I started the Central Oregon Seed Exchange, so I have a lot of networks with farmers. I saw there was a seed shortage in Deschutes County and there were literally no locally grown seeds available for sale (other than Round Butte Seed Company, but a lot of their seed is imported from Idaho and different regions). I have access to free seed - I started asking local farmers to donate their locally grown, cold-climate, organic seed. Then I set up a vector of transport at Central Oregon Locavore. We have a vintage seed fridge there from which we can give away and redistribute that seed. I myself am broke still and the economy is not doing so well, so the intent was to make sure the people who were struggling to eat healthy food weren't going to struggle to access it. I’ll give it away for free to enforce that old style of living where you grow your own food, you get the kids involved, you get them outside - off the iPad, off the phone that they're glued to 24 hours a day - and engaged with their community and family again. Giving them free seed was a cool project and a good option. I started teaching seed saving classes and pollinator classes. We give away a lot of seed to elementary schools. We work with Deschutes County with the WIC (Women, Infants, and Children) program and a variety of other nonprofit groups. We give away a lot of vegetable and flower seed.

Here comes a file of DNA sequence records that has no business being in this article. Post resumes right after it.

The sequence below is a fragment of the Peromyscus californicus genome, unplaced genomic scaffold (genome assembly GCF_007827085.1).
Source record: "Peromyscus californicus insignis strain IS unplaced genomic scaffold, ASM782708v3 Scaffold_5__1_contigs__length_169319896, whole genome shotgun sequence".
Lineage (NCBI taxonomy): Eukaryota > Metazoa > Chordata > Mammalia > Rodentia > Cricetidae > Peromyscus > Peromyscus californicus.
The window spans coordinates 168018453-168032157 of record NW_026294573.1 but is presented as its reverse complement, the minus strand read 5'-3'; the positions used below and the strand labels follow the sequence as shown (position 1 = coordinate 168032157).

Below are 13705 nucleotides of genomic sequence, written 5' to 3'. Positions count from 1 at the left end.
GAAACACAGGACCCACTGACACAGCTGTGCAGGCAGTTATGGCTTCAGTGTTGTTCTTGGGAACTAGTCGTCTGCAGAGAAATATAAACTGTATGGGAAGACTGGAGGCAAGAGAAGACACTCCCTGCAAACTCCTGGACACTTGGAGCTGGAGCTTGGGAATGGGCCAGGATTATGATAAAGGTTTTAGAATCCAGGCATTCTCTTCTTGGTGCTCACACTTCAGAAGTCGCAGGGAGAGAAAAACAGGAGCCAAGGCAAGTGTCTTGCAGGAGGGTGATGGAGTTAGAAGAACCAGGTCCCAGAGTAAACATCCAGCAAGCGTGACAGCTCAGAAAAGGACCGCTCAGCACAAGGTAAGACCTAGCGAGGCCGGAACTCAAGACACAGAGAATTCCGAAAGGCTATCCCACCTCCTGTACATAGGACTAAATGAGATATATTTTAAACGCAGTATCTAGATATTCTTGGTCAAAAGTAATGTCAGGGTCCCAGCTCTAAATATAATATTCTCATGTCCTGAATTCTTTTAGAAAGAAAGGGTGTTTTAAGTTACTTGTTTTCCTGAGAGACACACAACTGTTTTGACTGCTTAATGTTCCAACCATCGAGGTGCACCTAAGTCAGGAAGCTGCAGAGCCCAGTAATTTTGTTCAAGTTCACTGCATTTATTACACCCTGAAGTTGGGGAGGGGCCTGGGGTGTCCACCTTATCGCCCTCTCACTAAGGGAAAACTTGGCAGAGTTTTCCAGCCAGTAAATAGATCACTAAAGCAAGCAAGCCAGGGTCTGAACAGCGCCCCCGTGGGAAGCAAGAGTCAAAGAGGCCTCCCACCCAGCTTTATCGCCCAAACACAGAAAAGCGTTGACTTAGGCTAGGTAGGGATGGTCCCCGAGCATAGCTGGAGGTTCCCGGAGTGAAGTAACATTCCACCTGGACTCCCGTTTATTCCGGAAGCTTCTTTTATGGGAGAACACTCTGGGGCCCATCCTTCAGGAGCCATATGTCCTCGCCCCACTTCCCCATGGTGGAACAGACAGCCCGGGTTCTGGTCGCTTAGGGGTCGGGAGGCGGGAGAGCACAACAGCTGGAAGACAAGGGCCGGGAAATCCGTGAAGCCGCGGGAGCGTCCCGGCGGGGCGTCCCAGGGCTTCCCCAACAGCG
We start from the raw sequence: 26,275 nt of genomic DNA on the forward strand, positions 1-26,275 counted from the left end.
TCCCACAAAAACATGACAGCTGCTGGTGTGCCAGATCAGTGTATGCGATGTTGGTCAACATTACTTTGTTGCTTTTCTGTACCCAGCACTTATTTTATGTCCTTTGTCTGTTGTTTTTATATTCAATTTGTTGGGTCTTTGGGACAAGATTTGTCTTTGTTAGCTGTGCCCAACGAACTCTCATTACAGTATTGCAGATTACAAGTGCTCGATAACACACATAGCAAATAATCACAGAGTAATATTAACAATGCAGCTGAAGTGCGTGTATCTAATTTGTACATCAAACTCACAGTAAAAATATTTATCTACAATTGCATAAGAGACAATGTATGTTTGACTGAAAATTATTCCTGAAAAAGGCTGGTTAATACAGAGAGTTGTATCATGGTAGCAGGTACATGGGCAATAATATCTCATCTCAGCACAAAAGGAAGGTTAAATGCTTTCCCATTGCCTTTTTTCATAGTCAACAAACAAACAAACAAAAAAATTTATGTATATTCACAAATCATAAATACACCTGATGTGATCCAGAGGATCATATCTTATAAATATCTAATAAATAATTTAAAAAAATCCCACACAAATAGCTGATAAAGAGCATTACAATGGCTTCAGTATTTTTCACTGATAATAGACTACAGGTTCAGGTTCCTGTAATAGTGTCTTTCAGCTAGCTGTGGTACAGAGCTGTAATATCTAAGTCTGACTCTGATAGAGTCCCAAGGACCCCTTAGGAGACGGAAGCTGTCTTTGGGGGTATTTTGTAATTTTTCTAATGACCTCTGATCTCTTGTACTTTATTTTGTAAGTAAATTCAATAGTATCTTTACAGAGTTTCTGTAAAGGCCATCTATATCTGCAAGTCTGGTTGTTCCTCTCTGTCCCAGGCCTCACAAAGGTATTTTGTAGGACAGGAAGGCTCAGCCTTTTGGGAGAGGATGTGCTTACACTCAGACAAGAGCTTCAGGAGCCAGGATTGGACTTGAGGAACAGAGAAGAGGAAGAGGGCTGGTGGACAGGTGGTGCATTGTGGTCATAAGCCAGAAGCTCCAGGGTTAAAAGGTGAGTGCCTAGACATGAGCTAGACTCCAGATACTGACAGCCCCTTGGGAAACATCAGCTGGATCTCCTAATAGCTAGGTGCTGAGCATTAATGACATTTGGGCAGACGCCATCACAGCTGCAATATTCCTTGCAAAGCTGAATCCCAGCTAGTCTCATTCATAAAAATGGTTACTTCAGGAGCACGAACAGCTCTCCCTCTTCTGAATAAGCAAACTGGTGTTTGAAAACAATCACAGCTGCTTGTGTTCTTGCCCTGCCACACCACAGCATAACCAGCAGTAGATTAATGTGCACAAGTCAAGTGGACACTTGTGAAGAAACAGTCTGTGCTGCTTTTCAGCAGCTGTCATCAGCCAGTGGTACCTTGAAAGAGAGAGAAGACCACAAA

I also volunteer as the chair of the Deschutes County Noxious Weeds Advisory Board. I've been on that board for eight years. I also volunteer with the Living on a Few Acres Farming Conference with Oregon State University. I help plan and design small classes for that. And I work with the Department of Agriculture Intertribal Agricultural Council - a Native advisory council to increase food sovereignty and solve food production issues for tribes. It's a national program. I also own Sakari Botanicals - another Native American business. I do a lot of farming and agricultural consulting. I assist land owners in Deschutes County on natural resource management issues - on how to basically start from scratch. If you buy a piece of property, you've got to work on soil quality, weeds, learn how to use water, implement energy efficiency, learn what to grow, what not to grow, how to manage your farm, and set up a business plan.